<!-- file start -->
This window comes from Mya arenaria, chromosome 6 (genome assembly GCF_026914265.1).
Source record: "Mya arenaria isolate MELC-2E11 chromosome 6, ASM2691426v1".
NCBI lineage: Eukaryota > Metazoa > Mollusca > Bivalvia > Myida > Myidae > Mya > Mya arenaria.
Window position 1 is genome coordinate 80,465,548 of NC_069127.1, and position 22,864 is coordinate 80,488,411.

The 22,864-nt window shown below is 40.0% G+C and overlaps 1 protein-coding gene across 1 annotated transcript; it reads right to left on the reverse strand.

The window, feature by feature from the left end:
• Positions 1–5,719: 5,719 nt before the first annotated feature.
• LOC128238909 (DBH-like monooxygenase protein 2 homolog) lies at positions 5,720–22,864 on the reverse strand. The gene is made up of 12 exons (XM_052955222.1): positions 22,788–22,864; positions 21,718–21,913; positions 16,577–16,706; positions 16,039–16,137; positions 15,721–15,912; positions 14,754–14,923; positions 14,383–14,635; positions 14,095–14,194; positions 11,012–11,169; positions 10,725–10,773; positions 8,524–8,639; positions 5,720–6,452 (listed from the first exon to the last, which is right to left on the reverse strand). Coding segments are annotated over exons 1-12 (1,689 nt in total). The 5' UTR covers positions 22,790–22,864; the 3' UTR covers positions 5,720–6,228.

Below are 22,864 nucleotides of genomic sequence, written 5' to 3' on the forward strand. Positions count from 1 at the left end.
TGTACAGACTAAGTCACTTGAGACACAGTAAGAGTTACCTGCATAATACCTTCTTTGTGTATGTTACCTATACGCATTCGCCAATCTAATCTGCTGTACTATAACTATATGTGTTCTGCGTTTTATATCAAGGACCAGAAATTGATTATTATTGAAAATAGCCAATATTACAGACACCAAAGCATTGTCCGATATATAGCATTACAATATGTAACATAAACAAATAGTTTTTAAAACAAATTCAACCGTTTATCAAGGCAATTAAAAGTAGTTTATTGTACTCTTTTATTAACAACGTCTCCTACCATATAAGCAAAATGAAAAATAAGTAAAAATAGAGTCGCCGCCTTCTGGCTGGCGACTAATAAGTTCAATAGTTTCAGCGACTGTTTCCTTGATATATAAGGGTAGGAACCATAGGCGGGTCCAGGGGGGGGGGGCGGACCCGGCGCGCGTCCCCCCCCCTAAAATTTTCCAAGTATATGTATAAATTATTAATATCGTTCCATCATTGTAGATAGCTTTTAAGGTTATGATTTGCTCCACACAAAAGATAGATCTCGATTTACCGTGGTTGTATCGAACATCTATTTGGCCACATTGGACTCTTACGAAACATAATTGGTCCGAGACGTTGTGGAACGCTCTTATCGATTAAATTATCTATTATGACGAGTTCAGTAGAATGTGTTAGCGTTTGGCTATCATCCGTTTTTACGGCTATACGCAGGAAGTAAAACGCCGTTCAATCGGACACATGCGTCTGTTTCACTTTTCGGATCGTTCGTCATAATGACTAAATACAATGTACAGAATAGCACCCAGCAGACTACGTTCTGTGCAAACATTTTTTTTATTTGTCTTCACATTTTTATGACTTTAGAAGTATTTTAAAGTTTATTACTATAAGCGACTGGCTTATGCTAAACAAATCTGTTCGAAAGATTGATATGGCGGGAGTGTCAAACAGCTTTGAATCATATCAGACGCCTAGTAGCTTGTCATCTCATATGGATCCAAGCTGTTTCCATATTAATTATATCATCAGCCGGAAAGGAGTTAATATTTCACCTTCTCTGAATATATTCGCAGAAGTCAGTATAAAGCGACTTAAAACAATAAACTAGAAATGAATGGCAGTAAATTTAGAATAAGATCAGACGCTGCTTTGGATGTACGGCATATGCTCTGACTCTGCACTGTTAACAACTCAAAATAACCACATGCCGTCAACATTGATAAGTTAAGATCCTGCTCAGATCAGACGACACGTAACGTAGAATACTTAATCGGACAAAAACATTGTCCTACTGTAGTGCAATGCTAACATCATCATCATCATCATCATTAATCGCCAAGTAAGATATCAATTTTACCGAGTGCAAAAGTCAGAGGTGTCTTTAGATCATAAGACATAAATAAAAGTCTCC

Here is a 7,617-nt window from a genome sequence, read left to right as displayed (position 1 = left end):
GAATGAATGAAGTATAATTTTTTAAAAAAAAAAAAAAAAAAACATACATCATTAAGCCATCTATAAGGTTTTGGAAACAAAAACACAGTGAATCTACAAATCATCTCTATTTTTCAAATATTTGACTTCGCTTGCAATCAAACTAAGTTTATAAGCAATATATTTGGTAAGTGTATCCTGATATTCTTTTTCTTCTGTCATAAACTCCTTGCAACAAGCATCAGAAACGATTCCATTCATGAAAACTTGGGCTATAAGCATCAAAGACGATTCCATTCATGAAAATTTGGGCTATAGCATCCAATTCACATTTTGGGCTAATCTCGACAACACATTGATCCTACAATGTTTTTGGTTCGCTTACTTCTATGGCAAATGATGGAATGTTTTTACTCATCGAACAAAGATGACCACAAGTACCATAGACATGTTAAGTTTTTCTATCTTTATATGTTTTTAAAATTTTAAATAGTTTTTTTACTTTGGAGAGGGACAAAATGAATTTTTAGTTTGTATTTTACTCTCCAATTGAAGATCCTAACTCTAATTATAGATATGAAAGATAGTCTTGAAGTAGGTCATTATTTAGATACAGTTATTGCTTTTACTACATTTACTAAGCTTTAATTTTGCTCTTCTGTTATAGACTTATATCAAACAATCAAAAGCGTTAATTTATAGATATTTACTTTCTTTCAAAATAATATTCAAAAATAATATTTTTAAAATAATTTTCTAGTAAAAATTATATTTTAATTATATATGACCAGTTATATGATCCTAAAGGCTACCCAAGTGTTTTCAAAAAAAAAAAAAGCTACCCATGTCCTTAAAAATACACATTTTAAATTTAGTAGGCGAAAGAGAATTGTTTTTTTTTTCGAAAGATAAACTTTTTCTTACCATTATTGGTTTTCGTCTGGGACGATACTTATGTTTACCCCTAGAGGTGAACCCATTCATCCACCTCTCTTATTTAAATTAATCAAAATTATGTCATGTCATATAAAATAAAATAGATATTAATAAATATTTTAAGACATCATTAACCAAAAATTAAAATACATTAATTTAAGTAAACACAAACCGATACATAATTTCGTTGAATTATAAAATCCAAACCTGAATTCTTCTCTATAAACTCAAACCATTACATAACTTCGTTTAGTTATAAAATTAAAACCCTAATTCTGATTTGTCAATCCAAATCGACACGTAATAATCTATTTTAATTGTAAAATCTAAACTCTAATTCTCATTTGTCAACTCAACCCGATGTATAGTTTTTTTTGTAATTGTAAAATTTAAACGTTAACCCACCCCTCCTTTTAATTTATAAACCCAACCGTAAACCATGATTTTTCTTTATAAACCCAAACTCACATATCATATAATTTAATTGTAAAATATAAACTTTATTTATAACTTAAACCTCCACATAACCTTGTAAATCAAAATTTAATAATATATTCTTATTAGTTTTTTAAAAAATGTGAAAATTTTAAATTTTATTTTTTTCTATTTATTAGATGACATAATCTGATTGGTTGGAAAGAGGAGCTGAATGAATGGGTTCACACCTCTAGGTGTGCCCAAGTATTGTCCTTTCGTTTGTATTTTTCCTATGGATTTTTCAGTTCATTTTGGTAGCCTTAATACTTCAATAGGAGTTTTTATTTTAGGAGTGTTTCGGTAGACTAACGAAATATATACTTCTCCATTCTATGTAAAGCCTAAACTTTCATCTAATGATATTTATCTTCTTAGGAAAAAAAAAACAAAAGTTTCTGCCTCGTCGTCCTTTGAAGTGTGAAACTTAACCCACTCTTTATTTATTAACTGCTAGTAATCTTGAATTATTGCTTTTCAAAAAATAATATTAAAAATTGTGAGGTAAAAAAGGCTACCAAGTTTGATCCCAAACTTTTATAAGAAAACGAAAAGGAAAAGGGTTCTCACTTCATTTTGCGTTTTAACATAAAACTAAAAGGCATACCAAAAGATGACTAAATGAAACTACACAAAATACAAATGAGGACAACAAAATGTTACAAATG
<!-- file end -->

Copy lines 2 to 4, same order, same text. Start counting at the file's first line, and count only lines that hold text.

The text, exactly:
Source record: "Mya arenaria isolate MELC-2E11 chromosome 6, ASM2691426v1".
NCBI lineage: Eukaryota > Metazoa > Mollusca > Bivalvia > Myida > Myidae > Mya > Mya arenaria.
Window position 1 is genome coordinate 80,465,548 of NC_069127.1, and position 22,864 is coordinate 80,488,411.